He spent three years teaching at Glenalmond (1949-52) after leaving Cambridge and then moved to Bromsgrove School (1952-56). He was then Head of Lower School at Dulwich College (1956-63) before taking over as Headmaster of Birkenhead School in 1963, a role he kept until retirement in 1988. His big time rugby career came to an end in 1954, but not until he had enjoyed one more moment in the limelight by helping Wales to beat the 1953 All Blacks. That 13-8 win at Cardiff Arms Park was the last time a Welsh team beat New Zealand.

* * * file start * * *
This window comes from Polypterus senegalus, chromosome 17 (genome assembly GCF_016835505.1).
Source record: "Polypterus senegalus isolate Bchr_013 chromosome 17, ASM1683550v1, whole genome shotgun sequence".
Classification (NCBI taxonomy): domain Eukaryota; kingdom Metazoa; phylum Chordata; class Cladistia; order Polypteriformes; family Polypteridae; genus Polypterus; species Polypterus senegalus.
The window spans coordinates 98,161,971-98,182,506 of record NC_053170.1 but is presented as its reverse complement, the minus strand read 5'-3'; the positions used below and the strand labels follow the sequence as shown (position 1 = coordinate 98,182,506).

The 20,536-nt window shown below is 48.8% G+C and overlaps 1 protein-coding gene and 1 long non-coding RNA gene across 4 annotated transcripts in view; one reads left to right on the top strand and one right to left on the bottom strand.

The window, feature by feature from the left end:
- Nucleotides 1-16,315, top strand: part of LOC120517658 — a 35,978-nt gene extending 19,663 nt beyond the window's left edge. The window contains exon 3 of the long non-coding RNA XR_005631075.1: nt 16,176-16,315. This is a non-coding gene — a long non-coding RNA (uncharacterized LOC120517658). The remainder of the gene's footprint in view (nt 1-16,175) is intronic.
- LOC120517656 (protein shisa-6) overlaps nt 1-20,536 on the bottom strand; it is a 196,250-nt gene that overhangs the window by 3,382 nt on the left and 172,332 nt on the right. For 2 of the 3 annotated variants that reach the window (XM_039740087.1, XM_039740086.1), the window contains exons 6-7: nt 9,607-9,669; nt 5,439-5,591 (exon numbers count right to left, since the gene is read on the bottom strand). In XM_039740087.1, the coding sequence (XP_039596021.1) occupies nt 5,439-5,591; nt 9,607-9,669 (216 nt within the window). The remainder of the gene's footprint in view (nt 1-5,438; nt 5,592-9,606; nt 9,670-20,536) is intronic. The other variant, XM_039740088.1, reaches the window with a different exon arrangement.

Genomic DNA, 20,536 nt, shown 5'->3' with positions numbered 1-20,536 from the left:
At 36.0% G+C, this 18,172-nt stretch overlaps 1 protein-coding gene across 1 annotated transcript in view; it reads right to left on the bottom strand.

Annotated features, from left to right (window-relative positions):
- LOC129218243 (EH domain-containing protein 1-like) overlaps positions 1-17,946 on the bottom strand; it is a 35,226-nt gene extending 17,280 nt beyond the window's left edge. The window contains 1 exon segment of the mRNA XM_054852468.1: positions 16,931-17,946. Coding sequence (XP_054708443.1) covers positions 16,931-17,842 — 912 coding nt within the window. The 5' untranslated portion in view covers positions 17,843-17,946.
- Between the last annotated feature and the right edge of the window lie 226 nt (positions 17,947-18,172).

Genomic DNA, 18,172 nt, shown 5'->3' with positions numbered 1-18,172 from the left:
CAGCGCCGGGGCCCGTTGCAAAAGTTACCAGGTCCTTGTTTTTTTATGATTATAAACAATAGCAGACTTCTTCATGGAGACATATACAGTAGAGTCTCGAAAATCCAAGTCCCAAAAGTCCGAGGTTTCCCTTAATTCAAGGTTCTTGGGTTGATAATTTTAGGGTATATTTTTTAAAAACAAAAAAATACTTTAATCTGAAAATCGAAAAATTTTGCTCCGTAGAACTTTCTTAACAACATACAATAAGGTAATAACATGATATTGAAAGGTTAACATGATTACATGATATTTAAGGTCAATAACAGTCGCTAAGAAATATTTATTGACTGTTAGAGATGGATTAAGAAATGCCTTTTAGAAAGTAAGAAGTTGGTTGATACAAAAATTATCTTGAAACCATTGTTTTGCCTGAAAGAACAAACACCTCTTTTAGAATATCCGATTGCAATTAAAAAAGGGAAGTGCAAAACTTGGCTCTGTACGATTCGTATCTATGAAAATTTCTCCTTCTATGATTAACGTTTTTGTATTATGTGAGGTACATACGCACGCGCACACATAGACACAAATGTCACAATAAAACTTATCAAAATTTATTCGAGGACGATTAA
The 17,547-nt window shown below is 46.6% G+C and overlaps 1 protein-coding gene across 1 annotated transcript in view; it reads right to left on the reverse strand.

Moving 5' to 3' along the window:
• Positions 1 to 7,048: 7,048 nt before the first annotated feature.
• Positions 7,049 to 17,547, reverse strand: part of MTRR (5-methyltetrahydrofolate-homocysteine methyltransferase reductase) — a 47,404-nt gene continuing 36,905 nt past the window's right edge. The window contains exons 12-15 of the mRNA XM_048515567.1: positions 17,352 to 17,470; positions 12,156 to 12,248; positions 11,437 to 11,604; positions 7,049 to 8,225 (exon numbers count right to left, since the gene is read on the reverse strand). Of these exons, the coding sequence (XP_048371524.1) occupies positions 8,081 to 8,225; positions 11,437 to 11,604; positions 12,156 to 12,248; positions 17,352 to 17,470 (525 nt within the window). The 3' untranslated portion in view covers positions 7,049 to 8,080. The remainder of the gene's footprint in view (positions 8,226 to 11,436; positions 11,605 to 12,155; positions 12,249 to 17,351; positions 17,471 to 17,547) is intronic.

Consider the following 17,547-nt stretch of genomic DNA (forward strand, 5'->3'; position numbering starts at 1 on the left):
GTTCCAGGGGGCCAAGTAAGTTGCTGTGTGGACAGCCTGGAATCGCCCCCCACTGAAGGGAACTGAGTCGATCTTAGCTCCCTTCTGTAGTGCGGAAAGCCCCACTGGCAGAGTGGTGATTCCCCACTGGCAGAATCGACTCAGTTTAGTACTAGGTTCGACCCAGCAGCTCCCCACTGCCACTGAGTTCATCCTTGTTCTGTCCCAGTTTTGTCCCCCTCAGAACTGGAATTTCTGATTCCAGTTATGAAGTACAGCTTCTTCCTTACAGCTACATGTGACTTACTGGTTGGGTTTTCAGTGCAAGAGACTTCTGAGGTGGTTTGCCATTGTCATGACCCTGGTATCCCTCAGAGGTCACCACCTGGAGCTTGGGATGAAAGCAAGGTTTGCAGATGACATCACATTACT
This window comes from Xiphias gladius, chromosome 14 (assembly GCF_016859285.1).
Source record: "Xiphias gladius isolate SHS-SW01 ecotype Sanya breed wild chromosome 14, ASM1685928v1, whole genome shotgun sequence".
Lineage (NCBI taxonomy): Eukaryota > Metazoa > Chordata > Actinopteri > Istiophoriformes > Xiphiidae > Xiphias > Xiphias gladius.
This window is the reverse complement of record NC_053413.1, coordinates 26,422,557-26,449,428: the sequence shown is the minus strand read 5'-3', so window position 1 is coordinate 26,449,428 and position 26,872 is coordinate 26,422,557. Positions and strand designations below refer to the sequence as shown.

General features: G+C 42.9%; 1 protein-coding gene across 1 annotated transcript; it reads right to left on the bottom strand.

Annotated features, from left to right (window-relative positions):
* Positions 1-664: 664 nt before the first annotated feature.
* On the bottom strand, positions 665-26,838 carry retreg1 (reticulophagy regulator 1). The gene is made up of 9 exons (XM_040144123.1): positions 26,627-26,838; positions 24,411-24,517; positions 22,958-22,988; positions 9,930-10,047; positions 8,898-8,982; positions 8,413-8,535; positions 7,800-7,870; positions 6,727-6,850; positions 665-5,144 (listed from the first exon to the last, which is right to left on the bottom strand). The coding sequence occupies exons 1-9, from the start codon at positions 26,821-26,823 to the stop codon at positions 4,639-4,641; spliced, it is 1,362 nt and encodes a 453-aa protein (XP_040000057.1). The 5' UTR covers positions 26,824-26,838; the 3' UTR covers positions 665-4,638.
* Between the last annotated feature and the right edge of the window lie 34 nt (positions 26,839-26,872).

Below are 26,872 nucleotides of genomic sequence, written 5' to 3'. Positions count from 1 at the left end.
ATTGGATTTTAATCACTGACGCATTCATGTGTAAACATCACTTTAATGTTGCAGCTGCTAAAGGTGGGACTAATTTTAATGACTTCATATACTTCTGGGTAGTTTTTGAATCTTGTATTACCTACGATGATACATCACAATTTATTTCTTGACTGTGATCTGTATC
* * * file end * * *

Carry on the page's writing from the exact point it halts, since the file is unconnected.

He played one more time for Wales after that, in the 9-6 defeat at Twickenham, and hung up his boots at the end of the 1953/54 season. He had played with distinction for Cambridge University, Edinburgh Wanderers, Gloucester, Newport, Llanelli, the Barbarians and Wales.
John Albert Gwilliam (Rugby player) Born in Pontypridd on 28 February, 1923; Died in Deganwy, 22 December, 2016